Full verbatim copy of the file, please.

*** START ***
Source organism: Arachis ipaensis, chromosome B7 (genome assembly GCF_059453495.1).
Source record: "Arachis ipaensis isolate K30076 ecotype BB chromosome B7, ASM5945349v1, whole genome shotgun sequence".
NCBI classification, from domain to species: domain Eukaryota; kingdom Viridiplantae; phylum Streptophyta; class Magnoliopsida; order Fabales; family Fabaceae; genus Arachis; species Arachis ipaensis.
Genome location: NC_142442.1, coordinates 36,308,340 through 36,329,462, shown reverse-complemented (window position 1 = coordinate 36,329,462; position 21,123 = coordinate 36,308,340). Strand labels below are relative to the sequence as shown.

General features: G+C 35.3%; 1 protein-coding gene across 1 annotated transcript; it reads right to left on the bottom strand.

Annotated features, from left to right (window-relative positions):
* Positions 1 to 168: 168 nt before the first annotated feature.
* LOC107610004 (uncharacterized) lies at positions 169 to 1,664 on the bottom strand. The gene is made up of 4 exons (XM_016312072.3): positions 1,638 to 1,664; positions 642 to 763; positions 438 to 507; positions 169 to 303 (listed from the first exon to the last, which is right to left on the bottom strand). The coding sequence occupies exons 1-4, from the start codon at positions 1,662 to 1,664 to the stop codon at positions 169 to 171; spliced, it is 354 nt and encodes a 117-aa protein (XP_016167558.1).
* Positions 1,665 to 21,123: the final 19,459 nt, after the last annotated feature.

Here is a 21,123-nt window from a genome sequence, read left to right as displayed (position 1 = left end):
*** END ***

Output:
Source organism: Arachis ipaensis, chromosome B7 (genome assembly GCF_059453495.1).
Source record: "Arachis ipaensis isolate K30076 ecotype BB chromosome B7, ASM5945349v1, whole genome shotgun sequence".
NCBI classification, from domain to species: domain Eukaryota; kingdom Viridiplantae; phylum Streptophyta; class Magnoliopsida; order Fabales; family Fabaceae; genus Arachis; species Arachis ipaensis.
Genome location: NC_142442.1, coordinates 36,308,340 through 36,329,462, shown reverse-complemented (window position 1 = coordinate 36,329,462; position 21,123 = coordinate 36,308,340). Strand labels below are relative to the sequence as shown.

General features: G+C 35.3%; 1 protein-coding gene across 1 annotated transcript; it reads right to left on the bottom strand.

Annotated features, from left to right (window-relative positions):
* Positions 1 to 168: 168 nt before the first annotated feature.
* LOC107610004 (uncharacterized) lies at positions 169 to 1,664 on the bottom strand. The gene is made up of 4 exons (XM_016312072.3): positions 1,638 to 1,664; positions 642 to 763; positions 438 to 507; positions 169 to 303 (listed from the first exon to the last, which is right to left on the bottom strand). The coding sequence occupies exons 1-4, from the start codon at positions 1,662 to 1,664 to the stop codon at positions 169 to 171; spliced, it is 354 nt and encodes a 117-aa protein (XP_016167558.1).
* Positions 1,665 to 21,123: the final 19,459 nt, after the last annotated feature.

Here is a 21,123-nt window from a genome sequence, read left to right as displayed (position 1 = left end):